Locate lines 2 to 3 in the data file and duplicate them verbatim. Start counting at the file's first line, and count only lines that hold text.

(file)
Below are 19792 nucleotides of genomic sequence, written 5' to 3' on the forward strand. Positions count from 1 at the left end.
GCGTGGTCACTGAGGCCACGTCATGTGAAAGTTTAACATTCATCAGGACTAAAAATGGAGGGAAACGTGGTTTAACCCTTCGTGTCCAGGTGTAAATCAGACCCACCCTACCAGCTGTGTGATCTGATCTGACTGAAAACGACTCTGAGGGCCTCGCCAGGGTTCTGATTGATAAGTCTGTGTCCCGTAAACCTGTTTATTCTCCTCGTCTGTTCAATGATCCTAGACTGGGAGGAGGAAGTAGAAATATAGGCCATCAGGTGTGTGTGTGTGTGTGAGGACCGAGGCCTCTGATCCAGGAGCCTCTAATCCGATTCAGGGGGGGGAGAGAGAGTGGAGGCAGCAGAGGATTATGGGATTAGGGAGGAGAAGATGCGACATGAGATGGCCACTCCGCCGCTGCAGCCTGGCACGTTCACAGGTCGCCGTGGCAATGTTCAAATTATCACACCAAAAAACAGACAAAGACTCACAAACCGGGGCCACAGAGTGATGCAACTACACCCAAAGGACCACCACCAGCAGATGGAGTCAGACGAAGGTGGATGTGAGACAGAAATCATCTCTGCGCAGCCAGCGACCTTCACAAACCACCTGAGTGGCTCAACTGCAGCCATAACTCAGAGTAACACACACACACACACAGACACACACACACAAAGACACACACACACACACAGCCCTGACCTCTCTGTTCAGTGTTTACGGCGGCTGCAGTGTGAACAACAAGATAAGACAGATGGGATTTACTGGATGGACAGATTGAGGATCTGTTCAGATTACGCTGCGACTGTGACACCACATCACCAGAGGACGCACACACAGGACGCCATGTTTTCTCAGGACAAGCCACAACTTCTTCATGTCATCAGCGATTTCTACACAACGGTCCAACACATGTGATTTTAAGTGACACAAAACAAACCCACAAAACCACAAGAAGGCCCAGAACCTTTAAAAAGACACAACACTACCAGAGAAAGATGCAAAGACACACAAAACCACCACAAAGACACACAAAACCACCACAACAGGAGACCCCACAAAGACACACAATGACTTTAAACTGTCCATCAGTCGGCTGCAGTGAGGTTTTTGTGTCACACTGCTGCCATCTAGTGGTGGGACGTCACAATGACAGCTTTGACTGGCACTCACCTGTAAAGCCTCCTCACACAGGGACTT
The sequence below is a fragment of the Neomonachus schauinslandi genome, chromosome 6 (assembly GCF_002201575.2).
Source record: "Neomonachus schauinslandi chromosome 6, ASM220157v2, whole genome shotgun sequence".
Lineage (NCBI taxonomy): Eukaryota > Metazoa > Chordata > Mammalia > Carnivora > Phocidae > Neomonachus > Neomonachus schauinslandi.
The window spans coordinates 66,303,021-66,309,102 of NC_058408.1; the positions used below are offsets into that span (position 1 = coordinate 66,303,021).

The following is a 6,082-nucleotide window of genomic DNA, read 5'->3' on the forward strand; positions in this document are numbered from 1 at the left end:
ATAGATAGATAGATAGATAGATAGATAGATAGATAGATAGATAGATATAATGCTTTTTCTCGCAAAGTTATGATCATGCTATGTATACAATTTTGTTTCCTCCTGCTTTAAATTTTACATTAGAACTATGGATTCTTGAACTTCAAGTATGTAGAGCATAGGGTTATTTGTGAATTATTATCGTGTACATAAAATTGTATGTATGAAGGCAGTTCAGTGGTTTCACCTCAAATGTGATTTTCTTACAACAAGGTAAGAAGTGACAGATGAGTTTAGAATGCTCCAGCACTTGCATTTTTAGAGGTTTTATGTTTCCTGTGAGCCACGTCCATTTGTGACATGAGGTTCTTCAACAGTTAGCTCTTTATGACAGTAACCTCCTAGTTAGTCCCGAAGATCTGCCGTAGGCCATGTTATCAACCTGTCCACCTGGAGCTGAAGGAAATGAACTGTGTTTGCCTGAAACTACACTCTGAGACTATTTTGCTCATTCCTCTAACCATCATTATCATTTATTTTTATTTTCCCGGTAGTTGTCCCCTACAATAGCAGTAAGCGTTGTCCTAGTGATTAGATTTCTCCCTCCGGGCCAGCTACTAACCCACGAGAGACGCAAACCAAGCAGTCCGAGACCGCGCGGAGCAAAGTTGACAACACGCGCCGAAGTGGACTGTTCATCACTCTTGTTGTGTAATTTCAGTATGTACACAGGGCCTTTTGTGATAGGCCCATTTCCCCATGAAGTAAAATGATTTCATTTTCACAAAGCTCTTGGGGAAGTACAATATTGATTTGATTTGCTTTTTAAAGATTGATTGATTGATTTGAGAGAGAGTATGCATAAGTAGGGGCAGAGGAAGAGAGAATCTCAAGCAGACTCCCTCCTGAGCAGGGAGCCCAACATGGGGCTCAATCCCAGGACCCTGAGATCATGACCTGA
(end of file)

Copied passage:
GCGTGGTCACTGAGGCCACGTCATGTGAAAGTTTAACATTCATCAGGACTAAAAATGGAGGGAAACGTGGTTTAACCCTTCGTGTCCAGGTGTAAATCAGACCCACCCTACCAGCTGTGTGATCTGATCTGACTGAAAACGACTCTGAGGGCCTCGCCAGGGTTCTGATTGATAAGTCTGTGTCCCGTAAACCTGTTTATTCTCCTCGTCTGTTCAATGATCCTAGACTGGGAGGAGGAAGTAGAAATATAGGCCATCAGGTGTGTGTGTGTGTGTGAGGACCGAGGCCTCTGATCCAGGAGCCTCTAATCCGATTCAGGGGGGGGAGAGAGAGTGGAGGCAGCAGAGGATTATGGGATTAGGGAGGAGAAGATGCGACATGAGATGGCCACTCCGCCGCTGCAGCCTGGCACGTTCACAGGTCGCCGTGGCAATGTTCAAATTATCACACCAAAAAACAGACAAAGACTCACAAACCGGGGCCACAGAGTGATGCAACTACACCCAAAGGACCACCACCAGCAGATGGAGTCAGACGAAGGTGGATGTGAGACAGAAATCATCTCTGCGCAGCCAGCGACCTTCACAAACCACCTGAGTGGCTCAACTGCAGCCATAACTCAGAGTAACACACACACACACACAGACACACACACACAAAGACACACACACACACACAGCCCTGACCTCTCTGTTCAGTGTTTACGGCGGCTGCAGTGTGAACAACAAGATAAGACAGATGGGATTTACTGGATGGACAGATTGAGGATCTGTTCAGATTACGCTGCGACTGTGACACCACATCACCAGAGGACGCACACACAGGACGCCATGTTTTCTCAGGACAAGCCACAACTTCTTCATGTCATCAGCGATTTCTACACAACGGTCCAACACATGTGATTTTAAGTGACACAAAACAAACCCACAAAACCACAAGAAGGCCCAGAACCTTTAAAAAGACACAACACTACCAGAGAAAGATGCAAAGACACACAAAACCACCACAAAGACACACAAAACCACCACAACAGGAGACCCCACAAAGACACACAATGACTTTAAACTGTCCATCAGTCGGCTGCAGTGAGGTTTTTGTGTCACACTGCTGCCATCTAGTGGTGGGACGTCACAATGACAGCTTTGACTGGCACTCACCTGTAAAGCCTCCTCACACAGGGACTT
The sequence below is a fragment of the Neomonachus schauinslandi genome, chromosome 6 (assembly GCF_002201575.2).